Accordingly, ERL Journal’s Volume 6 presents a pool of texts, which jointly constitute a reflection of which conceptual notions have remained in focus throughout the pandemic and how the search for linguistic well-being has proceeded. Specifically, we find papers addressing the emotional facet of online education, pedagogical aspects, preparedness, technological challenges, etc. The reading of papers indicates that the pandemic has come to constitute something of a pedagogical awakening in causing linguists to view reality in pedagogical terms (as well as the other way round). The volume is composed of two parts relating to the linguistic well-being of students and teachers, which is meant to emphasize that fact that issues relating to the eponymous concept pertain to all educational “players”. The papers are complemented by two reports, one written by an academic and one by a student (again – for the sake of balance), both addressing spoken language as the medium particularly meaningful throughout the pandemic. Volume 6 follows Volume 5 (COVID-19 – A Source of Threat or Opportunities for Linguistic Education) in its focus on the pandemic and its educational implications. We do advise our readers to study the content of the preceding volume in order to see the progress of our knowledge and conclusions concerning the impact of pandemic on linguistic education, with Volume 6 offering, as opposed to Volume 5, more questions and viable solutions.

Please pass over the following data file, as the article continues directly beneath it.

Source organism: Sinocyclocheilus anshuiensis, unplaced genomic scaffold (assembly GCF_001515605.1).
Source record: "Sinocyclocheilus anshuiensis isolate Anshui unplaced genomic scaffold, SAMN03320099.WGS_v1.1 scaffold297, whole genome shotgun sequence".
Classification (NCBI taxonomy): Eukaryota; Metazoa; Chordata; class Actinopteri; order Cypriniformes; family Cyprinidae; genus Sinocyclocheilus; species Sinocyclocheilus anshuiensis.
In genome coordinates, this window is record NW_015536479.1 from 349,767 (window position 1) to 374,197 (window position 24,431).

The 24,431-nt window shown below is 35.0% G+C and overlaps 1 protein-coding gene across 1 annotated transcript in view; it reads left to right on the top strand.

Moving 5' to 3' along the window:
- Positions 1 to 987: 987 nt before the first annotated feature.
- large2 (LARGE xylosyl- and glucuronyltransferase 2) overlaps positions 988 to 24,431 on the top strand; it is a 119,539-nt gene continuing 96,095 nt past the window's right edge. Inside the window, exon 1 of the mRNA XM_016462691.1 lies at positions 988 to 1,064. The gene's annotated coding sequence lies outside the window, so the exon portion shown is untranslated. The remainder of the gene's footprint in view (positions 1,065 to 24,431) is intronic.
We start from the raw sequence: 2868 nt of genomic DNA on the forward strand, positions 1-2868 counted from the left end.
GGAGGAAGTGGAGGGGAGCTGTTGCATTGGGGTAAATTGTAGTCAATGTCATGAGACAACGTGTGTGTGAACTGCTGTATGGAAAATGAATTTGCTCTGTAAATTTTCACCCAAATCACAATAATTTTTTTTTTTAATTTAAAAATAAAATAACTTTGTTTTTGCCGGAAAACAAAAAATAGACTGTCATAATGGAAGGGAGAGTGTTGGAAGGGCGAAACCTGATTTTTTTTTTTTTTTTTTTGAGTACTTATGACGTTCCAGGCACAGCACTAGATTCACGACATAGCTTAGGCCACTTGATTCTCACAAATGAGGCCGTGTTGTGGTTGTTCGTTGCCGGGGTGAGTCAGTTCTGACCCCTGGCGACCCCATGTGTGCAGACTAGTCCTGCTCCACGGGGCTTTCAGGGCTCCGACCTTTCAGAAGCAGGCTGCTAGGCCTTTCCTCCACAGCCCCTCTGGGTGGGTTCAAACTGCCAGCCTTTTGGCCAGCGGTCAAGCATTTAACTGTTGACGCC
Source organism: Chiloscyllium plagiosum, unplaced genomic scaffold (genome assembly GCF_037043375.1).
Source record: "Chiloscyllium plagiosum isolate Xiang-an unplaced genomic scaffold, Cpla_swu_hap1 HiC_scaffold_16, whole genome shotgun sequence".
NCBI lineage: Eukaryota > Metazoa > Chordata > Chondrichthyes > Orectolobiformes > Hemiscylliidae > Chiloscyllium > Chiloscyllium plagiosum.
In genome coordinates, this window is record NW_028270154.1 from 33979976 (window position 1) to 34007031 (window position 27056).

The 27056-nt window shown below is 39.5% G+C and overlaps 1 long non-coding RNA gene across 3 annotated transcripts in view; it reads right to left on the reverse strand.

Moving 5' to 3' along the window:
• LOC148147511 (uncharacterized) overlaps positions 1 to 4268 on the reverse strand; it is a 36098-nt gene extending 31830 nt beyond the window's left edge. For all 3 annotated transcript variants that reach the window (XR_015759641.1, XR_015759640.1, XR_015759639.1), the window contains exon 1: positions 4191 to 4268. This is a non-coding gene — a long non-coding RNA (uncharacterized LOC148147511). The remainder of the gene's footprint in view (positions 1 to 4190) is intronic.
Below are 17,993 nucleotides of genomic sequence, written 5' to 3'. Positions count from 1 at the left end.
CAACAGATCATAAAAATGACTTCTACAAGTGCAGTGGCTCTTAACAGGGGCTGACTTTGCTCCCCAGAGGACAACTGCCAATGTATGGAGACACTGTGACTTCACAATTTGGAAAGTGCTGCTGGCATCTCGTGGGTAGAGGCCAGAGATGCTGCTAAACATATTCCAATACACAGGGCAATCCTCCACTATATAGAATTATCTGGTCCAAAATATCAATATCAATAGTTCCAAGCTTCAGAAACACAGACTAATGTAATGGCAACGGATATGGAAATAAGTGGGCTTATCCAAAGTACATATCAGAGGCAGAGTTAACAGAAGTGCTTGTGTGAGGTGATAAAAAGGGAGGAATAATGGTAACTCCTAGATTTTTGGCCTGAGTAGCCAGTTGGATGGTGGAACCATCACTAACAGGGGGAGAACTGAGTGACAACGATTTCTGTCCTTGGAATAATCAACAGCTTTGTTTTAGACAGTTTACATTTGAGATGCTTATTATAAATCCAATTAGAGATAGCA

1. Milena Sazdovska-Pigulovska – Impact of online education on student emotional well-being

FULL Article (PDF)

2. Slađana Marić – Pedagogical uses of language focused on music to support linguistic wellbeing during emergency remote teaching

FULL Article (PDF)

3. Thoralf Tews – EFL students’ reluctance to speak in the classroom — a lesson not learned?

FULL Article (PDF)

4. Luisito M. Nanquil – Let us talk: shaping linguistic well-being through differentiated tasks and conversation – report

FULL Article (PDF)


5. Adrienn Fekete – Examining teachers’ well-being during the pandemic: a mixed methods study on teachers’ psychological, emotional and identity responses to online education

FULL Article (PDF)

6. Ervin Kovačević – Systems fail, technology disappoints, and relying on optimism is not enough: A short analysis of teacher wellbeing and digital learning solutions

FULL Article (PDF)

7. Elena Kovacikova and Jana Hartanska – Preparedness of future English teachers as a prerequisite of their professional well-being

FULL Article (PDF)

8. Zoi Apostolou and Konstantinos Lavidas – Greek preschool teacher’s views about language activities in early childhood education during Covid‑19. A chance for change?

FULL Article (PDF)

9. Tijana Hirsch and Orly Kayam – “Why are you here?” A hearing instructor’s journey into a deaf community of practice and discussions of family language policies

FULL Article (PDF)


List of Volume 2021-2(6) Authors

List of Volume 2021-2(6) Reviewers 

ERL Journal – Scope Major 

ERL Journal – Scope Minor 



Zoi Apostolou GREECE, University of Patras, Department of Educational Science and Early Childhood Education. Zoi has a PhD in Pedagogy of Literacy at the University of Patras. She is currently a kindergarten teacher and a researcher who holds a Master of Science degree in Educational Theories and Practices from the University in Patras and a second one in Models of design and development of educational units from the University of Aegean. Her research interests include literacy, educational programs, educational practices, language and methodology.